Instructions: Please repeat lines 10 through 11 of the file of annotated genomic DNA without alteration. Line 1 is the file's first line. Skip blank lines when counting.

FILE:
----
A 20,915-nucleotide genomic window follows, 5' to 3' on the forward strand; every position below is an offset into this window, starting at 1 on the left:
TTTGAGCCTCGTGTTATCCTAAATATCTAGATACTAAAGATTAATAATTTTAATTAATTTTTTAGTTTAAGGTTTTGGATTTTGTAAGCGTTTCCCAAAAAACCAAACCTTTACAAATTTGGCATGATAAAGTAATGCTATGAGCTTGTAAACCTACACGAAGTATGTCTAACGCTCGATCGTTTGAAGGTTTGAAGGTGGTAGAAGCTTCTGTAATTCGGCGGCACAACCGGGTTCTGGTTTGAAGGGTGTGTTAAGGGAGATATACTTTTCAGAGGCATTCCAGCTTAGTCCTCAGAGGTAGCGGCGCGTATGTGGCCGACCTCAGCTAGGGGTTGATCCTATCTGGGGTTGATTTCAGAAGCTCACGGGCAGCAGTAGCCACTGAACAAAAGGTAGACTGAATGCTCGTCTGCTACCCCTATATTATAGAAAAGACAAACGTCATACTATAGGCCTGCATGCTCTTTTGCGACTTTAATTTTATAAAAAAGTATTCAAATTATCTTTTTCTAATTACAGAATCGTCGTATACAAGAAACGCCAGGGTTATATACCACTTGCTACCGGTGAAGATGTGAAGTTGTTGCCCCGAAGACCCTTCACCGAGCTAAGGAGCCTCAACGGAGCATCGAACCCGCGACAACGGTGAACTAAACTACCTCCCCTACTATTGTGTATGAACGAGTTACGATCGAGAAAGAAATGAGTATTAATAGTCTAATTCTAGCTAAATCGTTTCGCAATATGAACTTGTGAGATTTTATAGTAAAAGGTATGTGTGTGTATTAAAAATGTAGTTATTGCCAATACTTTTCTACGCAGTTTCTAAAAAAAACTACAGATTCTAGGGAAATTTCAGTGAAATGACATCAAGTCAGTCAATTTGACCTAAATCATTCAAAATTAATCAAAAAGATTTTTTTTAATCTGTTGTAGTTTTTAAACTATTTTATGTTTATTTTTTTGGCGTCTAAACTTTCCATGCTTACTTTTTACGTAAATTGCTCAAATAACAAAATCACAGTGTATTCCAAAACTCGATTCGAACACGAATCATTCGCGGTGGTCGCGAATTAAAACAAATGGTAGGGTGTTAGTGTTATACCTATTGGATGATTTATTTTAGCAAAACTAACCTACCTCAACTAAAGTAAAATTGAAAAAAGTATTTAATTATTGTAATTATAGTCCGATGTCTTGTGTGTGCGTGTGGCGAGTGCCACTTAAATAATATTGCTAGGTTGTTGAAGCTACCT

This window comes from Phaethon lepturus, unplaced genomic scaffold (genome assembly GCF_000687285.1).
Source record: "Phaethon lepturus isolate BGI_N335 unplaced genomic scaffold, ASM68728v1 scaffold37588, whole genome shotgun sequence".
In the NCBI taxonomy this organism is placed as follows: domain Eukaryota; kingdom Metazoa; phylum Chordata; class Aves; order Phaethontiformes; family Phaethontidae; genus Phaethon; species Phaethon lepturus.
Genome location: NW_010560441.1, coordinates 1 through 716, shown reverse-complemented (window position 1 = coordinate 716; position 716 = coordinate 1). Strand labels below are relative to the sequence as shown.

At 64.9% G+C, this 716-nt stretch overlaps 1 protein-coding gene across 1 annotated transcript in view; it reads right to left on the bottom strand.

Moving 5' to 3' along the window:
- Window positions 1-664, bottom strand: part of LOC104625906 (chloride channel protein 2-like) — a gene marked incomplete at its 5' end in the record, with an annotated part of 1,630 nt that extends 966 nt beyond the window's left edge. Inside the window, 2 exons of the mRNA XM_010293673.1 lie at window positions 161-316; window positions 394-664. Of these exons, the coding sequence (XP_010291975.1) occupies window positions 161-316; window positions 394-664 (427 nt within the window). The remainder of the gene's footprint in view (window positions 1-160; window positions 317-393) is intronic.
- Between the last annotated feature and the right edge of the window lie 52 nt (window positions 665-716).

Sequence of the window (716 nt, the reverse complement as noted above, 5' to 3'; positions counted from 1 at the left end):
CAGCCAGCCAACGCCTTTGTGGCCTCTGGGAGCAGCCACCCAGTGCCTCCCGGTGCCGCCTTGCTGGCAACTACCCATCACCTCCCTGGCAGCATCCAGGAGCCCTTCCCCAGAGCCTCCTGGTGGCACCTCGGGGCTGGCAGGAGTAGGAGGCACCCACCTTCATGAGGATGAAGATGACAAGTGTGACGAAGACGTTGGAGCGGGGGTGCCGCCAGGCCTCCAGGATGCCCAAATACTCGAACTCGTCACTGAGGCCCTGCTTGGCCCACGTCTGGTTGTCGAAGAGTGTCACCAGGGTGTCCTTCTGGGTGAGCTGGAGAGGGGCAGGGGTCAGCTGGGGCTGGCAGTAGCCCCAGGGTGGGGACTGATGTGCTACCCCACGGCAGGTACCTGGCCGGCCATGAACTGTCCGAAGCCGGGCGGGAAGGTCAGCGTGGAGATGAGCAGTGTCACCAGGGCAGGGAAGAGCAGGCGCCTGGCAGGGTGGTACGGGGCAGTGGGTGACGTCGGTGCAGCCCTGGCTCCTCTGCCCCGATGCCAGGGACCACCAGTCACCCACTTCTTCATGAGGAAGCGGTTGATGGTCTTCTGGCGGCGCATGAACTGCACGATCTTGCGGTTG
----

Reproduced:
- Between the last annotated feature and the right edge of the window lie 52 nt (window positions 665-716).

Sequence of the window (716 nt, the reverse complement as noted above, 5' to 3'; positions counted from 1 at the left end):